The basement of UNC-Chapel Hill's Davis Library is off the beaten path, even for most students. Most of the time, this is a place where dust collects and lonesome scholars shuffle through the stacks. Right now, however, it's home to materials at the center of a mounting debate about public access to government information.
Davis is a federal documents depository, which means that, by order of Congress, the raw material of democracy is stored here, in the form of bound volumes that are shelved floor-to-ceiling in seemingly endless rows. For almost three decades, Ridley Kessler, the university's documents librarian, has navigated these catacombs of congressional records and federal files.
Kessler's responsible for keeping them in order, up-to-date, and, above all, accessible. "That's our main job, and always has been: free public access," he explains. "We take that very seriously."
That's why Kessler blanched when he got a memo in late October from the Government Printing Office (GPO), which supplies the documents. In clipped, bureaucratic prose, the memo identified a U.S. Geological Survey report on "large public surface-water supplies" and then directed: "Please withdraw this material immediately and destroy it by any means to prevent further disclosure of its contents."
The report, which was issued in 1999 on a CD-ROM, is neither classified nor inaccurate. And while the memo from the GPO doesn't provide a reason for the destruction order--other than to say it was on request of the Geological Survey's Associate Director for Water--librarians assume that the government took this step to keep this information out of the hands of would-be bioterrorists.
That's an understandable objective, Kessler says, but still he hated pulling information out of the public domain. "I did not feel good," he says. "When you've spent your entire career trying to improve access, trying to get more materials in the program that haven't been in it before, and arguing with agencies about not complying [with information-sharing requirements], it's very irritating then to have something withdrawn, whatever the reason."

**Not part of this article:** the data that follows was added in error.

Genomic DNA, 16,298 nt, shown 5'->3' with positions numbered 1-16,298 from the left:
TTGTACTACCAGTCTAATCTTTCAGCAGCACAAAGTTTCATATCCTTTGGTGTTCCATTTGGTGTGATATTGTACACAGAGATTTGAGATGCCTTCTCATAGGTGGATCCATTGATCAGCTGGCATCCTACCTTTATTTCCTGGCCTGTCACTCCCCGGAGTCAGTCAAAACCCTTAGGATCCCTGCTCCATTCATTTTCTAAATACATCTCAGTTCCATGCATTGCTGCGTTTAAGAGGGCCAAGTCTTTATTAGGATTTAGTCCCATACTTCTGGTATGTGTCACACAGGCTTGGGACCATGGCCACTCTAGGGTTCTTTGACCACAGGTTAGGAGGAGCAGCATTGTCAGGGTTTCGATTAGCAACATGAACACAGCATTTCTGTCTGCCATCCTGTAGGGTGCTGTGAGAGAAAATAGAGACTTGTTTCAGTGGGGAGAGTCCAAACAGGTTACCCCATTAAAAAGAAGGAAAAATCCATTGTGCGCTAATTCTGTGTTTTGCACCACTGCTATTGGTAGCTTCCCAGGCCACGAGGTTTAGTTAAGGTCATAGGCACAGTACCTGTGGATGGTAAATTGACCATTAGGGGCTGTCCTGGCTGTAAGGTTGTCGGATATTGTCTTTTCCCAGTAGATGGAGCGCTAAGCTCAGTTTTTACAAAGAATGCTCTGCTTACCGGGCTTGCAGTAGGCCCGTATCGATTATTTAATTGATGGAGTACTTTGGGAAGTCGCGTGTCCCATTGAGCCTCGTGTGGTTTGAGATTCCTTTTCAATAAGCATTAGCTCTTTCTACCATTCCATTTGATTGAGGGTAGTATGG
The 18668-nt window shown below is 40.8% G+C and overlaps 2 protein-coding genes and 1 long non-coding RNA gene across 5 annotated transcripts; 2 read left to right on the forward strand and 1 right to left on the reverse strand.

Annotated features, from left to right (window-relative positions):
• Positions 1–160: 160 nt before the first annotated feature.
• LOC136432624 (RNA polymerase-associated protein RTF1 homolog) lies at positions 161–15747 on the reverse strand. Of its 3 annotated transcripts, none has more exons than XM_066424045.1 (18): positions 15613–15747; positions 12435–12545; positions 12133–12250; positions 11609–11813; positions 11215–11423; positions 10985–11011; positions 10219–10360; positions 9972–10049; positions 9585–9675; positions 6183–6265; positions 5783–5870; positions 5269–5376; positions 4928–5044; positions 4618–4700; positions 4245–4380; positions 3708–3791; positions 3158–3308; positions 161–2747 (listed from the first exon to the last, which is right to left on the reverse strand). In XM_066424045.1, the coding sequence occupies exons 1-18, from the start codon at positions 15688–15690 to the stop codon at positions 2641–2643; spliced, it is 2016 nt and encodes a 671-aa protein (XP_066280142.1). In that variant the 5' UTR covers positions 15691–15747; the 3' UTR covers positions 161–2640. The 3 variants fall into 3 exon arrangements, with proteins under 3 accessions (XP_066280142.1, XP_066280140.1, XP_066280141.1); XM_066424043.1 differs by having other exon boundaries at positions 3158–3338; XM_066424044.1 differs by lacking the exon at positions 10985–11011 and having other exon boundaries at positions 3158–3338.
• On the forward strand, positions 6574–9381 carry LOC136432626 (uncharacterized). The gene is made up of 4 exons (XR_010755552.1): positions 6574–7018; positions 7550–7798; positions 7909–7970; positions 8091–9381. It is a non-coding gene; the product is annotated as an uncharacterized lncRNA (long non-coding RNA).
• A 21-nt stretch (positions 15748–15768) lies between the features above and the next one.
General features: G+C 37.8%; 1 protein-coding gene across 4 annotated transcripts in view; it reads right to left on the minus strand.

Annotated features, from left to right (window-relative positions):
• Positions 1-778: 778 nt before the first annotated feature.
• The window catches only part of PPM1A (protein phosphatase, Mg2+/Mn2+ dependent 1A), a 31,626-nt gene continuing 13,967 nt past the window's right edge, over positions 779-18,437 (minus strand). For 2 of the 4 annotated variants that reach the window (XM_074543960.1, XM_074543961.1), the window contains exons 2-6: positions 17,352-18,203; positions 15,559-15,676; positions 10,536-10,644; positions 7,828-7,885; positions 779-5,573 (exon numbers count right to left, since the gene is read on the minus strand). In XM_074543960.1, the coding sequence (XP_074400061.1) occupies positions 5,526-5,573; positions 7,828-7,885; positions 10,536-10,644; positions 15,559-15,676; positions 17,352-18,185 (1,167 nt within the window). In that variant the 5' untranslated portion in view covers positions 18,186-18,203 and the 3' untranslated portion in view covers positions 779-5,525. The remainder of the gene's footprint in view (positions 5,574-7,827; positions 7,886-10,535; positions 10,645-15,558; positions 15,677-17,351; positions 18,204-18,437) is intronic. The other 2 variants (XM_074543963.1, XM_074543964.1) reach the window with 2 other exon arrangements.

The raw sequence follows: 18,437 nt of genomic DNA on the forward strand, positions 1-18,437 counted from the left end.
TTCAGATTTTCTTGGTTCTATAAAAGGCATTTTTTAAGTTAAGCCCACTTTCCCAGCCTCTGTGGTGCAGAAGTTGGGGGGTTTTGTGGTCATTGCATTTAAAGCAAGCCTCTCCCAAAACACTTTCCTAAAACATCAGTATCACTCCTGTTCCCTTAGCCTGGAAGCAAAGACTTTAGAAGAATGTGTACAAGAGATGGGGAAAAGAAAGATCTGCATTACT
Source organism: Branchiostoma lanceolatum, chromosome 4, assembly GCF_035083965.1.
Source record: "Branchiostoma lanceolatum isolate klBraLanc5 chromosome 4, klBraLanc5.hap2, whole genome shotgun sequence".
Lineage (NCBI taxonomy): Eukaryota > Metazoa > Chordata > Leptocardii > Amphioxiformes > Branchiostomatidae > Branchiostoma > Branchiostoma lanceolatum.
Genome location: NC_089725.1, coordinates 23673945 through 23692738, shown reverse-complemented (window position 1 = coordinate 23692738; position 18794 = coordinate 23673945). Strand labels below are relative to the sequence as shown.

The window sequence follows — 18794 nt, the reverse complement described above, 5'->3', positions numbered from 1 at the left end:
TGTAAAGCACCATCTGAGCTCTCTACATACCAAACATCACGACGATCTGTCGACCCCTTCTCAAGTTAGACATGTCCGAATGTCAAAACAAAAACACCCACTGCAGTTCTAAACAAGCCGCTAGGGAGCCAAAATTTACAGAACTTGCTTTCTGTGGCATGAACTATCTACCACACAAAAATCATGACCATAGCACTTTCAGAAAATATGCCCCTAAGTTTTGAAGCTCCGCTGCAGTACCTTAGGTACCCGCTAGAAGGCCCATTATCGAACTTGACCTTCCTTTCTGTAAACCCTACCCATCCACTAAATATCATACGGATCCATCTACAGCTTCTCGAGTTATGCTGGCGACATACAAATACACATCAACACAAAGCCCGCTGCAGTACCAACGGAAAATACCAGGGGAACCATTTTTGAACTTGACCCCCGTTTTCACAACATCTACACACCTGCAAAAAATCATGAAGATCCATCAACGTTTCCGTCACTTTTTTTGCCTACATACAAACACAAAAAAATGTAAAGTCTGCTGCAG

On the face of it, the reason--that terrorist attacks killed more than 3,000 people--seems clear enough, Kessler says. Nonetheless this has become a complicated issue for people like him, who are accustomed to facilitating the flow of information. "It's not that I don't understand the implications [of Sept. 11], but on the other hand, there are very few librarians who believe in censorship, no matter what. Because the results of it are worse than whatever the problem might be."
The real problem might be that, in America's new war, as in past wars, information has come to be viewed as a weapon--a weapon available to both friend and foe. Since Sept. 11, the Bush administration has recalled and restricted information that has been public for years, arguing that terrorists have and will continue to take advantage of government openness.
"We're an open society, but we're at war," President Bush said in a Nov. 29 speech. "Foreign terrorists and agents must never again be allowed to use our freedoms against us."
The clampdown has occurred on numerous fronts. On Oct. 12, Attorney General John Ashcroft directed federal agencies to exercise greater caution in responding to Freedom of Information Act requests. The Pentagon, which has honed its news management skills during a decade of interventions since the Gulf War, went so far as to secure exclusive rights to commercial satellite photos of the Afghan battle theater.